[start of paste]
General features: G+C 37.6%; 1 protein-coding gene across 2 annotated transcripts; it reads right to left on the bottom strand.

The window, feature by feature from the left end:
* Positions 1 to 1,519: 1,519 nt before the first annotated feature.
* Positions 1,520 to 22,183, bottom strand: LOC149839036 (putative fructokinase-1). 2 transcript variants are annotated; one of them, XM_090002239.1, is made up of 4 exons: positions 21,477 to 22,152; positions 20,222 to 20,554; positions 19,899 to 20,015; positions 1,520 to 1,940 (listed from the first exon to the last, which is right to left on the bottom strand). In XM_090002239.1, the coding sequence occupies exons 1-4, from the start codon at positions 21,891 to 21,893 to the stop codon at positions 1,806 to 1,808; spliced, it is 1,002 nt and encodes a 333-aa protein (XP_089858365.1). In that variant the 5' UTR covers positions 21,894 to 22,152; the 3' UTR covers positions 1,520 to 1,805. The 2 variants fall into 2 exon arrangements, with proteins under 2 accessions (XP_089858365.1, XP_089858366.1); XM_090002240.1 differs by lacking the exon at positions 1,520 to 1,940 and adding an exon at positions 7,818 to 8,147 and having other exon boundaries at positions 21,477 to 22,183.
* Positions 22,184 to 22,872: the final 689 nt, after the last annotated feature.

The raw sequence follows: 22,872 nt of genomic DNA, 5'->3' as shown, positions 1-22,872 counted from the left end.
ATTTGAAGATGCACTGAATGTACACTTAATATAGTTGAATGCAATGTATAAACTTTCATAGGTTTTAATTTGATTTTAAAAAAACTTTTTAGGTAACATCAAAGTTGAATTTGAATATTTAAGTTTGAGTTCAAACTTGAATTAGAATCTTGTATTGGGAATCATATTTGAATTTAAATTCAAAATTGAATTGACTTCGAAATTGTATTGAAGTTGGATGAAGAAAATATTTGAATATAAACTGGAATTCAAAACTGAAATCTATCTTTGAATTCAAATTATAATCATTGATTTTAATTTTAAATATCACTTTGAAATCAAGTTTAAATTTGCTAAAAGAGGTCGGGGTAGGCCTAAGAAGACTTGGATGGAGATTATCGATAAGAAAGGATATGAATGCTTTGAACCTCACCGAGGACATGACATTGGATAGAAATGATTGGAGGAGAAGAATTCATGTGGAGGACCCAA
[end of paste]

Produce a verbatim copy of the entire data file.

General features: G+C 37.6%; 1 protein-coding gene across 2 annotated transcripts; it reads right to left on the bottom strand.

The window, feature by feature from the left end:
* Positions 1 to 1,519: 1,519 nt before the first annotated feature.
* Positions 1,520 to 22,183, bottom strand: LOC149839036 (putative fructokinase-1). 2 transcript variants are annotated; one of them, XM_090002239.1, is made up of 4 exons: positions 21,477 to 22,152; positions 20,222 to 20,554; positions 19,899 to 20,015; positions 1,520 to 1,940 (listed from the first exon to the last, which is right to left on the bottom strand). In XM_090002239.1, the coding sequence occupies exons 1-4, from the start codon at positions 21,891 to 21,893 to the stop codon at positions 1,806 to 1,808; spliced, it is 1,002 nt and encodes a 333-aa protein (XP_089858365.1). In that variant the 5' UTR covers positions 21,894 to 22,152; the 3' UTR covers positions 1,520 to 1,805. The 2 variants fall into 2 exon arrangements, with proteins under 2 accessions (XP_089858365.1, XP_089858366.1); XM_090002240.1 differs by lacking the exon at positions 1,520 to 1,940 and adding an exon at positions 7,818 to 8,147 and having other exon boundaries at positions 21,477 to 22,183.
* Positions 22,184 to 22,872: the final 689 nt, after the last annotated feature.

The raw sequence follows: 22,872 nt of genomic DNA, 5'->3' as shown, positions 1-22,872 counted from the left end.
ATTTGAAGATGCACTGAATGTACACTTAATATAGTTGAATGCAATGTATAAACTTTCATAGGTTTTAATTTGATTTTAAAAAAACTTTTTAGGTAACATCAAAGTTGAATTTGAATATTTAAGTTTGAGTTCAAACTTGAATTAGAATCTTGTATTGGGAATCATATTTGAATTTAAATTCAAAATTGAATTGACTTCGAAATTGTATTGAAGTTGGATGAAGAAAATATTTGAATATAAACTGGAATTCAAAACTGAAATCTATCTTTGAATTCAAATTATAATCATTGATTTTAATTTTAAATATCACTTTGAAATCAAGTTTAAATTTGCTAAAAGAGGTCGGGGTAGGCCTAAGAAGACTTGGATGGAGATTATCGATAAGAAAGGATATGAATGCTTTGAACCTCACCGAGGACATGACATTGGATAGAAATGATTGGAGGAGAAGAATTCATGTGGAGGACCCAA